With an impeccable timing, The Daily Chrenk will arrive in Warsaw only hours before one of the largest joint Russian-Belorussian military exercises directed against Poland and Lithuania is about to start:
A battle is about to be waged in Eastern Europe. In it, the forces of “The Northern Ones” will defend against the aggression of the “Western Ones”.
“Belarus and the Kaliningrad region have been infiltrated by extremist groups with the intention of committing terrorist attacks,” Moscow’s summary of the exercise reads. “The illegal militias are backed from abroad, providing them with armaments and naval and air capabilities. In order to neutralise the opponents, land forces will be deployed to cut off their access to sea and block air corridors in the region, with the support of the air force, air defence forces, and the navy.”
The combined forces of Russia and its closest European ally Belarus (The Northern Ones) will seek to reinforce the Baltic Sea enclave Kaliningrad against the hypothetical nations of “Vesbaria” and “Lubenia” as the internationally-backed terrorists of “Veishnoria” seek to overthrow Belarus.
As Poland and Lithuania straddle and control the approaches to Kaliningrad, there is little doubt who Lubenia and Vesbaria are. The area inside Belarus designated as Veishnoria is centred on the historic city of Grodno, which still contains a large Polish minority.
“Infiltration by extremist groups” and “illegal militias backed from abroad” all sound too familiar. But in case of Russia it is very much an example of what psychologists call a projection. These are pretty much the tactics that Russian herself uses against its neighbours, from Georgia to Ukraine, to destabilise them, drag them into civil strife, and provide an excuse for a more or less overt Russian intervention to protect the ethnic Russian minority or other groups more friendly to Russia than to their own central government. That Russia feels a need to prepare for an eventuality when Poland and the tiny Lithuania engage in a proxy war with Russia on the Belorussian territory shows a guilty conscience rather than any firm grasp of regional geo-political realities.
But as Edward Lucas writes, it’s not really about the reality anyway:
Russia likes using Zapad to jangle nerves. Whatever the West does in response risks either being too complacent, or seen as an overreaction. The Kremlin sets the agenda, with whatever mixture of military bluff (or power), cyber-warfare, propaganda, economic pressure or other means it chooses to employ.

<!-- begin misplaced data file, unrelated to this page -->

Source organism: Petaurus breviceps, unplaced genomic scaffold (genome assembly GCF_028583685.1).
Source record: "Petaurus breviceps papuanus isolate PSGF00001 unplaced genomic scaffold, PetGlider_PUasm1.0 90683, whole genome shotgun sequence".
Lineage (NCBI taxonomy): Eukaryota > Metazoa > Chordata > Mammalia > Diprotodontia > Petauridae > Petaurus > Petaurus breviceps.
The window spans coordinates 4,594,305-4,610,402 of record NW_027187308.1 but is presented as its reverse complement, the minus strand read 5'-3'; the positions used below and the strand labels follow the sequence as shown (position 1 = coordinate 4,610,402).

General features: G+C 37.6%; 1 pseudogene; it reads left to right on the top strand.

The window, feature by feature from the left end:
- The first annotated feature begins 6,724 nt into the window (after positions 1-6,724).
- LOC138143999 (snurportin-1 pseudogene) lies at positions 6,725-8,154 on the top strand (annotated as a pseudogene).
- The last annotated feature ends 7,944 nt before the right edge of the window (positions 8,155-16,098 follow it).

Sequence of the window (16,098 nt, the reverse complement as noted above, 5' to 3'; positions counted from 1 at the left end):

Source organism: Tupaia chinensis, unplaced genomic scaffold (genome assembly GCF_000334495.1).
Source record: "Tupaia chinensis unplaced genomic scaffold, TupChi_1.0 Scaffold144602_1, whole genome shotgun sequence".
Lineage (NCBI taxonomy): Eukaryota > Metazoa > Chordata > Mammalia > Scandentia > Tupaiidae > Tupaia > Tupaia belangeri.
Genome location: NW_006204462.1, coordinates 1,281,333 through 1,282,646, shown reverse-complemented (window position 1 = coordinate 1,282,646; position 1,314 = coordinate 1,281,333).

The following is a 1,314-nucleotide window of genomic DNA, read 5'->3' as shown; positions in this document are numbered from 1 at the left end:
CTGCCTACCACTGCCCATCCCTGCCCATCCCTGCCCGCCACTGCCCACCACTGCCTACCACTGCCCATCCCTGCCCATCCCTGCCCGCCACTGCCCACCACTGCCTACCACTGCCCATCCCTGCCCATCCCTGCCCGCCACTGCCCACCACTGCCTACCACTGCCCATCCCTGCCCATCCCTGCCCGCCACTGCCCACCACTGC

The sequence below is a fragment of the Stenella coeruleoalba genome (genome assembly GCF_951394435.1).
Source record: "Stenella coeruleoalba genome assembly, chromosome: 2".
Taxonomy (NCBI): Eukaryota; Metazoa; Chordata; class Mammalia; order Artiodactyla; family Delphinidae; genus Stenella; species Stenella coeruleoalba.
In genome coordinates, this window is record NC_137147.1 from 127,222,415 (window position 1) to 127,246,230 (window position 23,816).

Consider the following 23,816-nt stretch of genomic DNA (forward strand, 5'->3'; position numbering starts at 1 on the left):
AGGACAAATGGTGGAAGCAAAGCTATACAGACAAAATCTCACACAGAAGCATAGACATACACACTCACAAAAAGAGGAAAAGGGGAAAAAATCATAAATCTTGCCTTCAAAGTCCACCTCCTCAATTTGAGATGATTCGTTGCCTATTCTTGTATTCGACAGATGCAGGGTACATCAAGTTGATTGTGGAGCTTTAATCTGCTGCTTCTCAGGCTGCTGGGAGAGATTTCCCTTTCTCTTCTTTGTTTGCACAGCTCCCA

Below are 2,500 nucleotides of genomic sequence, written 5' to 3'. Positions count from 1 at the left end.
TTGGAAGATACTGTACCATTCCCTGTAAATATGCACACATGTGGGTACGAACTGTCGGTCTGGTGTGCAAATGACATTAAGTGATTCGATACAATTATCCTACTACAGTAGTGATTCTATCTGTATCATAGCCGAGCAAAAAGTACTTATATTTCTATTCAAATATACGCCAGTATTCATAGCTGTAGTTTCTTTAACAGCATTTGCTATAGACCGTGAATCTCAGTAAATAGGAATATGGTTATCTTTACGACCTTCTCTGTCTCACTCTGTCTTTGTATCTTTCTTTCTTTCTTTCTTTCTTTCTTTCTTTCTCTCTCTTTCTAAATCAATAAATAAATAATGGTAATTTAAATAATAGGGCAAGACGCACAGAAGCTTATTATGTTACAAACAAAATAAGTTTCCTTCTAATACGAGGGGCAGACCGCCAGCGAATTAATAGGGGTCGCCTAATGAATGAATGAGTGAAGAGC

It should be the other way round. Vladimir Putin should be scratching his head nervously about what the West will do to him—undermining his autocratic rule at home, hunting down his dirty money abroad, breaking up his corrupt and exploitative energy export industries, putting the brakes on his roaming death squads, or foiling his attempts to bully his neighbors.
In theory, the West holds almost all the cards, and Russia very few. In practice, it is the other way around—as Zapad illustrates all too clearly.
As always, the West is far too preoccupied on numerous fronts, while Russia is quite single-minded in its objectives. And up to its old evasive tricks:
Under Article 47.4 of the OSCE’s 2011 Vienna Document, signatories – including Russia – are obliged to invite foreign observers to monitor their military drills if more than 13,000 troops are involved.
To avoid foreign monitoring of its exercises, Russia and Belarus announced that just 12,700 troops will be participating in the exercise, below the Vienna Document threshold.
That figure has been vigorously contested by other European states, with the Polish General Staff estimating that around 100,000 Russian troops have been mobilised. Lithuania and Ukraine have put the figure considerably higher, with the former claiming 140,000 troops and the latter 240,000.
So a few hours after I arrive in Poland, I mean Lubenia, somewhere between 12,700 and 240,000 Russian and Belorussian troops will stage exercises, which Phillip Petersen, military analyst at the Potomac Foundation, told the Polish media are “preparations for the invasion of Poland and the Baltic states”. Petersen, however, adds that “just because they are exercising, doesn’t mean they will”, which is a relief (not least to me). But could Zapad, wonders the retired Brigadier General Peter Zwack, be instead an excuse to permanently entrench Russian military forces in Belarus, perhaps to stave off any future regime collapse on unreliability. Zwack Adds:
West—both NATO and the European Union—must prepare for the type of worst case, all-guns-blazing scenario that Zapad showcases every four years, but we must not stop there. It is Russia’s deceptive, stealthy and highly imaginative array of corroding, subverting, non-attributed operations that is every bit as dangerous as old-fashioned battlefield weaponry. When combined with Russia’s resurgent conventional capability, the full bag of tricks at Putin’s disposal shows a country preparing for potential conflict in ways difficult for our western societies to fathom.
Whatever happens, I will be reporting live from central and southern Lubenia, as Russian tanks roll only a few hundred kilometres to the east. Zapad, after all, is pretty close to a Polish word “napad”, which means assault or aggression.